Nutritional composition and bioactive compounds in tomatoes and their impact on human health and disease: A review

Md Yousuf Ali, Abu Ali Ibn Sina, Shahad Saif Khandker, Lutfun Neesa, E. M. Tanvir, Alamgir Kabir, Md Ibrahim Khalil, Siew Hua Gan

Research output: Contribution to journalReview ArticleResearchpeer-review

166 Citations (Scopus)


Tomatoes are consumed worldwide as fresh vegetables because of their high contents of essential nutrients and antioxidant-rich phytochemicals. Tomatoes contain minerals, vitamins, proteins, essential amino acids (leucine, threonine, valine, histidine, lysine, arginine), monounsaturated fatty acids (linoleic and linolenic acids), carotenoids (lycopene and β-carotenoids) and phytosterols (β-sitosterol, campesterol and stigmasterol). Lycopene is the main dietary carotenoid in tomato and tomato-based food products and lycopene consumption by humans has been reported to protect against cancer, cardiovascular diseases, cognitive function and osteoporosis. Among the phenolic compounds present in tomato, quercetin, kaempferol, naringenin, caffeic acid and lutein are the most common. Many of these compounds have antioxidant activities and are effective in protecting the human body against various oxidative stress-related diseases. Dietary tomatoes increase the body’s level of antioxidants, trapping reactive oxygen species and reducing oxidative damage to important biomolecules such as membrane lipids, enzymatic proteins and DNA, thereby ameliorating oxidative stress. We reviewed the nutritional and phytochemical compositions of tomatoes. In addition, the impacts of the constituents on human health, particularly in ameliorating some degenerative diseases, are also discussed.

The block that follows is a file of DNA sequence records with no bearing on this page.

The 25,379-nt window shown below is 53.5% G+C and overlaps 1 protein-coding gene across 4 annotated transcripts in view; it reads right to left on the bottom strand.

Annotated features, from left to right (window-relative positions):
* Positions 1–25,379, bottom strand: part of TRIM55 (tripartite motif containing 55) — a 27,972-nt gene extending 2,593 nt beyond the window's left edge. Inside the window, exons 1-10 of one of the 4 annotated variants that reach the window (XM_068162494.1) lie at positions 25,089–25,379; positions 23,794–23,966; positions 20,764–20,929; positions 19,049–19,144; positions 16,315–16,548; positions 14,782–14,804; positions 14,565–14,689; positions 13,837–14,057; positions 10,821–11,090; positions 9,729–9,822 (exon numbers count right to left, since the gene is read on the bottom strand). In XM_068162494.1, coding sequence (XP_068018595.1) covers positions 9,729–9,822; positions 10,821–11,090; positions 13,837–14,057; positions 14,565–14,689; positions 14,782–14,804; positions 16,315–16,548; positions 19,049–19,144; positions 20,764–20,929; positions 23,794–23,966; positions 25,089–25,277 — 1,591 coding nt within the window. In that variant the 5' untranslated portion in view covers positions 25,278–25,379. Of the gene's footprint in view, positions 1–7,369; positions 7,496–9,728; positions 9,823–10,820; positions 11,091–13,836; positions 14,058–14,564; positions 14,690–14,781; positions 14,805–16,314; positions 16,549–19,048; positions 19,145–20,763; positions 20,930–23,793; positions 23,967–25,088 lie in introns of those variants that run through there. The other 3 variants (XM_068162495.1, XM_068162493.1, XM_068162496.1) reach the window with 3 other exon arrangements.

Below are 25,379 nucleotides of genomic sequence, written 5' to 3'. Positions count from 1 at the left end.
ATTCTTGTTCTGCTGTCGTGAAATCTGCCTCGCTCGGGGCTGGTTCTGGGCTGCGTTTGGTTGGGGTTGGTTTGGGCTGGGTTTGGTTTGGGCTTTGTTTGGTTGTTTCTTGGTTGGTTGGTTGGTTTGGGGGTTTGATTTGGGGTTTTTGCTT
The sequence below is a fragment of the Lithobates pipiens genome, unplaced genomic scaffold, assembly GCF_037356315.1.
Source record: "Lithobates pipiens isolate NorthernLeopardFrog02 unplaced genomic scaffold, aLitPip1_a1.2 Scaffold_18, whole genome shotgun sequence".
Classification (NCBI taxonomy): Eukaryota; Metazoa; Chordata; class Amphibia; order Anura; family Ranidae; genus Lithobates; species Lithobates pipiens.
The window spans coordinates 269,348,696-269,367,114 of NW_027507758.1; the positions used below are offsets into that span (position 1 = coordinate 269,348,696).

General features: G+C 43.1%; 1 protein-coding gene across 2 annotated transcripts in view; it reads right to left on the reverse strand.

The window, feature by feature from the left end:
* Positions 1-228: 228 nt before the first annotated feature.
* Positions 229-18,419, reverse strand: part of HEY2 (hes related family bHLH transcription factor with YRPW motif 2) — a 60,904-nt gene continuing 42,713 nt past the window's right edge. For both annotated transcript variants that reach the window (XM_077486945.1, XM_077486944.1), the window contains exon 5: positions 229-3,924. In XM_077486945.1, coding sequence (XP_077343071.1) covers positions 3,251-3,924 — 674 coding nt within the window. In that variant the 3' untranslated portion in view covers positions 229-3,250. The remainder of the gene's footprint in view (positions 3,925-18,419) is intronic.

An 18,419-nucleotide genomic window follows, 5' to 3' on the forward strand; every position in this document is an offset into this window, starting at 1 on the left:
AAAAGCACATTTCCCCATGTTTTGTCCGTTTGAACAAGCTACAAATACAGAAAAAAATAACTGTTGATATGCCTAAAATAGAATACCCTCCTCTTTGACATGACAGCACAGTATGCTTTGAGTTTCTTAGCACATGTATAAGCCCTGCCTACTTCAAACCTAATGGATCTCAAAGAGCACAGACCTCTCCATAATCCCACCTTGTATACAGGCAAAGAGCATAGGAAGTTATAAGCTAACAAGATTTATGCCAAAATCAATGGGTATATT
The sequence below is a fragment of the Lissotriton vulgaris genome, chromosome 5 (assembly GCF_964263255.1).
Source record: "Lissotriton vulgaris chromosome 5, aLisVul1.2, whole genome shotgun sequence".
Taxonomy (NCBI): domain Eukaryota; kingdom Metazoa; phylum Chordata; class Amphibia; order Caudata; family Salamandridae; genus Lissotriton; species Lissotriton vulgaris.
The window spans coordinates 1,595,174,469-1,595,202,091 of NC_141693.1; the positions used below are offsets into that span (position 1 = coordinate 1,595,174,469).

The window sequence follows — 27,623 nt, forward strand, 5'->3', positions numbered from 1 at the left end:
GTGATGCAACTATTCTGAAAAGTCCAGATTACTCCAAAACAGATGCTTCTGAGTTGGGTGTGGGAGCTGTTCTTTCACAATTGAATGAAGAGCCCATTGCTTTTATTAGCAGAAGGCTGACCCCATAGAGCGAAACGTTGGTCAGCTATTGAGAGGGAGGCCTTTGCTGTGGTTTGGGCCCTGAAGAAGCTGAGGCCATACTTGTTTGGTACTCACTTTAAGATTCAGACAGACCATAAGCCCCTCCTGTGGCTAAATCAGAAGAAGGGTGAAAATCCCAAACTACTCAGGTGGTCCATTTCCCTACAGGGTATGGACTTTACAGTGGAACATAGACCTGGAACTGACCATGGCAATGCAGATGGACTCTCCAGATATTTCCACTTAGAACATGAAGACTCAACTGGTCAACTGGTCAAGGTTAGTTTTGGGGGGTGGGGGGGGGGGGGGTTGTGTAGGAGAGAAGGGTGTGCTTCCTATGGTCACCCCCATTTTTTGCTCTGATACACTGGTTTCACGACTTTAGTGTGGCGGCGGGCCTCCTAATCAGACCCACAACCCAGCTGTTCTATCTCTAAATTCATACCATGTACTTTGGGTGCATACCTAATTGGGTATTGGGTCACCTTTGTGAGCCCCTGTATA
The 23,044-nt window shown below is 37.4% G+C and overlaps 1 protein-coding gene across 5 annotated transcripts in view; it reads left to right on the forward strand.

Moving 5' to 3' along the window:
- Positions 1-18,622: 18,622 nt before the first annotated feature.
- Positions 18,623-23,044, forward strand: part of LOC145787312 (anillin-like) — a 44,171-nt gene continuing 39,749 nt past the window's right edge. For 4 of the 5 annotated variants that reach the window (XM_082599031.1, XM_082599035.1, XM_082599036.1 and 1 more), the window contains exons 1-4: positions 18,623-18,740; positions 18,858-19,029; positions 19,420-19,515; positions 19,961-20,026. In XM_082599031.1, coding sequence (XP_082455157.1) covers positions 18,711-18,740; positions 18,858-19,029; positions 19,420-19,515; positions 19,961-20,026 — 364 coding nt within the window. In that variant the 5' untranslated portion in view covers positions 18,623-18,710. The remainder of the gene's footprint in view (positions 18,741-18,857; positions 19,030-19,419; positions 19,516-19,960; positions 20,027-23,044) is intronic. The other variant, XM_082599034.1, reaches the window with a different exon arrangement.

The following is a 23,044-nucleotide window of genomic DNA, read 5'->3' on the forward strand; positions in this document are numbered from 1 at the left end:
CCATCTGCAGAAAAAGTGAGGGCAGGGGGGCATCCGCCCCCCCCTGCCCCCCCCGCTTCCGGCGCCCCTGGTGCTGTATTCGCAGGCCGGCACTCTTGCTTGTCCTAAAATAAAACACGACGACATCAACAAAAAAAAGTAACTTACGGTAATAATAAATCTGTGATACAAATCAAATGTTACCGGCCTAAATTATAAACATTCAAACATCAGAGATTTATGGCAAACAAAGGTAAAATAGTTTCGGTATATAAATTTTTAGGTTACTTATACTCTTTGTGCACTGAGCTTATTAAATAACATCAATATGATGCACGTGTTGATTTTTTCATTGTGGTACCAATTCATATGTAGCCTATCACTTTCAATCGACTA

Original languageEnglish
Article number45
Number of pages32
Issue number1
Publication statusPublished - Jan 2021


  • Antioxidants
  • Degenerative diseases
  • Human health
  • Nutrients
  • Phytochemicals
  • Tomatoes

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